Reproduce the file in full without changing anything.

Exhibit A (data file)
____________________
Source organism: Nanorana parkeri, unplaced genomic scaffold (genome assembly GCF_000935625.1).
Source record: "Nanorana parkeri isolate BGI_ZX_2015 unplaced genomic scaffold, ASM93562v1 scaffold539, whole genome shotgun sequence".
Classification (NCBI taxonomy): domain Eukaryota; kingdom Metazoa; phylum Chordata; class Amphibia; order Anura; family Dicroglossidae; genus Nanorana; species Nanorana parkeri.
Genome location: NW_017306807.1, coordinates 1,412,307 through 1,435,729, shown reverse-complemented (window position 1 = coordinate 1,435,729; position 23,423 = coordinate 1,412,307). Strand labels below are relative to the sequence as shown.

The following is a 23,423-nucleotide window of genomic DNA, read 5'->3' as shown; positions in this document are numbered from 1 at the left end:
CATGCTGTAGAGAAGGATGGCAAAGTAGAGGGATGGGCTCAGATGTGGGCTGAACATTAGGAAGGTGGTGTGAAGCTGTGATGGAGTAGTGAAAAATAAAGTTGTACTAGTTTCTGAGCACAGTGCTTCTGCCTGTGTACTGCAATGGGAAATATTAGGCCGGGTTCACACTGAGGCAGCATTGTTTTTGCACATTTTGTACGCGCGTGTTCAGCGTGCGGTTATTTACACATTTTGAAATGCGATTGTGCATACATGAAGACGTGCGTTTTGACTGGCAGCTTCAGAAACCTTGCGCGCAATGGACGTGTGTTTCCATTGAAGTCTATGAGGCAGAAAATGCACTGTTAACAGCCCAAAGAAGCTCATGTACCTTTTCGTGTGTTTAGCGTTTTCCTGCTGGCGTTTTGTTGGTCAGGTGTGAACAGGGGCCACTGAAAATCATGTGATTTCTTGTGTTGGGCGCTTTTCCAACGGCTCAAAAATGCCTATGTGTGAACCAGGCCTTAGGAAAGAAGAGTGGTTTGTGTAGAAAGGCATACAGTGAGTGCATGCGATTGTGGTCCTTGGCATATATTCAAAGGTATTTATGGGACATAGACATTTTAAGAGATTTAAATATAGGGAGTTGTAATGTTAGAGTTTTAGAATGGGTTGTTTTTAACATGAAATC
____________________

Source organism: Nanorana parkeri, unplaced genomic scaffold (genome assembly GCF_000935625.1).
Source record: "Nanorana parkeri isolate BGI_ZX_2015 unplaced genomic scaffold, ASM93562v1 scaffold539, whole genome shotgun sequence".
Classification (NCBI taxonomy): domain Eukaryota; kingdom Metazoa; phylum Chordata; class Amphibia; order Anura; family Dicroglossidae; genus Nanorana; species Nanorana parkeri.
Genome location: NW_017306807.1, coordinates 1,412,307 through 1,435,729, shown reverse-complemented (window position 1 = coordinate 1,435,729; position 23,423 = coordinate 1,412,307). Strand labels below are relative to the sequence as shown.

The following is a 23,423-nucleotide window of genomic DNA, read 5'->3' as shown; positions in this document are numbered from 1 at the left end:
CATGCTGTAGAGAAGGATGGCAAAGTAGAGGGATGGGCTCAGATGTGGGCTGAACATTAGGAAGGTGGTGTGAAGCTGTGATGGAGTAGTGAAAAATAAAGTTGTACTAGTTTCTGAGCACAGTGCTTCTGCCTGTGTACTGCAATGGGAAATATTAGGCCGGGTTCACACTGAGGCAGCATTGTTTTTGCACATTTTGTACGCGCGTGTTCAGCGTGCGGTTATTTACACATTTTGAAATGCGATTGTGCATACATGAAGACGTGCGTTTTGACTGGCAGCTTCAGAAACCTTGCGCGCAATGGACGTGTGTTTCCATTGAAGTCTATGAGGCAGAAAATGCACTGTTAACAGCCCAAAGAAGCTCATGTACCTTTTCGTGTGTTTAGCGTTTTCCTGCTGGCGTTTTGTTGGTCAGGTGTGAACAGGGGCCACTGAAAATCATGTGATTTCTTGTGTTGGGCGCTTTTCCAACGGCTCAAAAATGCCTATGTGTGAACCAGGCCTTAGGAAAGAAGAGTGGTTTGTGTAGAAAGGCATACAGTGAGTGCATGCGATTGTGGTCCTTGGCATATATTCAAAGGTATTTATGGGACATAGACATTTTAAGAGATTTAAATATAGGGAGTTGTAATGTTAGAGTTTTAGAATGGGTTGTTTTTAACATGAAATC